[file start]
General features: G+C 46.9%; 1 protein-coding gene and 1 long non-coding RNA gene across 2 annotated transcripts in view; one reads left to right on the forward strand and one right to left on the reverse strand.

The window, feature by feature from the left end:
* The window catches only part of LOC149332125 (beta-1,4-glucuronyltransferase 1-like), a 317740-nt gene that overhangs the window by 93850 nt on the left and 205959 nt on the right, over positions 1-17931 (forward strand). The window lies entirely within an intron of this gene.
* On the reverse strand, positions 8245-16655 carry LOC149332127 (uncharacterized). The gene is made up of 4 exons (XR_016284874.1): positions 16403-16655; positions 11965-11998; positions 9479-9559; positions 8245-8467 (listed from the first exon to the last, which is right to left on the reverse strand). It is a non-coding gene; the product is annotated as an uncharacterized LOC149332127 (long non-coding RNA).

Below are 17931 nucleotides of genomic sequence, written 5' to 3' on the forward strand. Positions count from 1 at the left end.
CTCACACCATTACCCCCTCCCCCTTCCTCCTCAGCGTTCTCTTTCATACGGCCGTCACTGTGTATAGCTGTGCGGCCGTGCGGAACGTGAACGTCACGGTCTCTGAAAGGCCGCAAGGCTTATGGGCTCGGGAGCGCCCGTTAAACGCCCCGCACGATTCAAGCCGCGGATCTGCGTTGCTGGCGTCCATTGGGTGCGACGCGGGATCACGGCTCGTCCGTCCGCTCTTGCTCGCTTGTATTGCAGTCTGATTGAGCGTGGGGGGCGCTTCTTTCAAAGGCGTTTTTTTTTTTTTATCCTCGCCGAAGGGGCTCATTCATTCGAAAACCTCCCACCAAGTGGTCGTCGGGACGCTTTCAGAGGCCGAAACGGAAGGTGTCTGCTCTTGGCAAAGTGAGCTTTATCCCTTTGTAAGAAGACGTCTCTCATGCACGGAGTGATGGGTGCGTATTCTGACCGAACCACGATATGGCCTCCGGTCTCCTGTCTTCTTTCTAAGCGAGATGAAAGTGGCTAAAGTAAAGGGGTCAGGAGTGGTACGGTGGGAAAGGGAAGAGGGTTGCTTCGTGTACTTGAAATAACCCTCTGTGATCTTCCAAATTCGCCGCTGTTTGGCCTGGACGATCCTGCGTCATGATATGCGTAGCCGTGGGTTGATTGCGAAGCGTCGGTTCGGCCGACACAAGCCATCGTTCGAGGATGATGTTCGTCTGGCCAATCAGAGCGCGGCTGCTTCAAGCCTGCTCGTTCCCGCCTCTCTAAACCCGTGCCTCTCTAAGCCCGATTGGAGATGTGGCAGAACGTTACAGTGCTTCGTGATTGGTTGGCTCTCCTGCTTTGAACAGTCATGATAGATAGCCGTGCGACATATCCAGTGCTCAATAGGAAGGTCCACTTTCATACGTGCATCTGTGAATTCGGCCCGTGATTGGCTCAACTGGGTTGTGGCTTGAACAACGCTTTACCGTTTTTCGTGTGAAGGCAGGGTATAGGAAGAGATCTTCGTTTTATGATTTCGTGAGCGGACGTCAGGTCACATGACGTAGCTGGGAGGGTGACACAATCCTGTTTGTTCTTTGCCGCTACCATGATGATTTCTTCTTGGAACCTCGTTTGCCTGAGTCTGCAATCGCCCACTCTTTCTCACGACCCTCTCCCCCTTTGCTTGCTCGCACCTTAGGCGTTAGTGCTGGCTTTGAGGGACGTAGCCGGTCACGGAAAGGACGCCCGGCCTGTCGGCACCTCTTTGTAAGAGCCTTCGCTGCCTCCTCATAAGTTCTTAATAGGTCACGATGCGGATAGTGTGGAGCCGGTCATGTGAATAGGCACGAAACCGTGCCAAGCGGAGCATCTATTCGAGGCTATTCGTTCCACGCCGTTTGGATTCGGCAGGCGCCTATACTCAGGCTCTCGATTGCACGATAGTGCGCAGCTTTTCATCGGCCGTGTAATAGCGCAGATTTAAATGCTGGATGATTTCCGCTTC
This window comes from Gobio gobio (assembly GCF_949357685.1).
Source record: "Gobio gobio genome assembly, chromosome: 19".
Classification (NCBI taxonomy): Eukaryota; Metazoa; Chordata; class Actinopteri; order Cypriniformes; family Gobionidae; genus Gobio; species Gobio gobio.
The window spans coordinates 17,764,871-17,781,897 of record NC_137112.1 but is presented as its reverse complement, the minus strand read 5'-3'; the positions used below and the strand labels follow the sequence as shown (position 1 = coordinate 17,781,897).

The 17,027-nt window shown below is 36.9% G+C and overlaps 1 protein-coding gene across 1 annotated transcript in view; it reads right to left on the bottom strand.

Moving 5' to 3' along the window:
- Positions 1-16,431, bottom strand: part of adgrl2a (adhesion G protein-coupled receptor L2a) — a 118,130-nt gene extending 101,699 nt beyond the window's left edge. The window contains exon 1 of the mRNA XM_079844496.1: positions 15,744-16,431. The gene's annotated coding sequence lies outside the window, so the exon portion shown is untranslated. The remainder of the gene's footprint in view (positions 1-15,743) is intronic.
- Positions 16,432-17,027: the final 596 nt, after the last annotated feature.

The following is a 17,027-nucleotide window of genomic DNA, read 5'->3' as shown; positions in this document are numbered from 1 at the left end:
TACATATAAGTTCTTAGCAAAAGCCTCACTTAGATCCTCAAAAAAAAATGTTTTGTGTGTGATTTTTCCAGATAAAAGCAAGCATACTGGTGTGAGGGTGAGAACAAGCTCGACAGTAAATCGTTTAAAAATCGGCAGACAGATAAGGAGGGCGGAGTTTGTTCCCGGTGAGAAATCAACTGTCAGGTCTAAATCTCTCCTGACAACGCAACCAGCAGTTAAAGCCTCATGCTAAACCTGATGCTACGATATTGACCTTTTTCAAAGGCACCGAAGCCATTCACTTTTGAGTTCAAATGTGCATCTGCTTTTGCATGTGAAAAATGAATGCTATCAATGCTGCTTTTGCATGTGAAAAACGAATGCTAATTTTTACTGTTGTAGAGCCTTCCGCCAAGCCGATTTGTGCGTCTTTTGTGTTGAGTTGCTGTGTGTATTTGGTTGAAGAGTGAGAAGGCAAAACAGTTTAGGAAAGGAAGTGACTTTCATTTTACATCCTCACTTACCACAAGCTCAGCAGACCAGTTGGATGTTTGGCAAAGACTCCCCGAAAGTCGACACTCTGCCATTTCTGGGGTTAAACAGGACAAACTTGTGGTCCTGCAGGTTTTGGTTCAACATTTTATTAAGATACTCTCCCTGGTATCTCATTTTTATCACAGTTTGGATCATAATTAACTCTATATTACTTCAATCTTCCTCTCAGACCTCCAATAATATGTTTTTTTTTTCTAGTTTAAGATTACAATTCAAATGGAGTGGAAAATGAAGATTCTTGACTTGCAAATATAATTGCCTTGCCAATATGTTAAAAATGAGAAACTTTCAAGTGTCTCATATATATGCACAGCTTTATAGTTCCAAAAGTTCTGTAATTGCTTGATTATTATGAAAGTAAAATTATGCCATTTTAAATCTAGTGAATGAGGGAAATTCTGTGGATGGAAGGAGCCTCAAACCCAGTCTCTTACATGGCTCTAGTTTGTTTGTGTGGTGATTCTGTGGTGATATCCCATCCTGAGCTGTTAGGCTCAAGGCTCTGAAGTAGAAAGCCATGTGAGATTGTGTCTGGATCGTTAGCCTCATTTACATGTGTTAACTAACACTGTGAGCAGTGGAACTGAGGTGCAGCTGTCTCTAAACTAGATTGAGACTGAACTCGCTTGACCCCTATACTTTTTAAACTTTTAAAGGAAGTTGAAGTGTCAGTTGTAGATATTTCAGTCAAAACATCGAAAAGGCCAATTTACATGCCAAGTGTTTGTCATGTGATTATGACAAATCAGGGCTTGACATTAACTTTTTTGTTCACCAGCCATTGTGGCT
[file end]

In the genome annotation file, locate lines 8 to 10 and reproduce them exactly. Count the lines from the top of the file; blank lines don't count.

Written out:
Source record: "Gobio gobio genome assembly, chromosome: 19".
Classification (NCBI taxonomy): Eukaryota; Metazoa; Chordata; class Actinopteri; order Cypriniformes; family Gobionidae; genus Gobio; species Gobio gobio.
The window spans coordinates 17,764,871-17,781,897 of record NC_137112.1 but is presented as its reverse complement, the minus strand read 5'-3'; the positions used below and the strand labels follow the sequence as shown (position 1 = coordinate 17,781,897).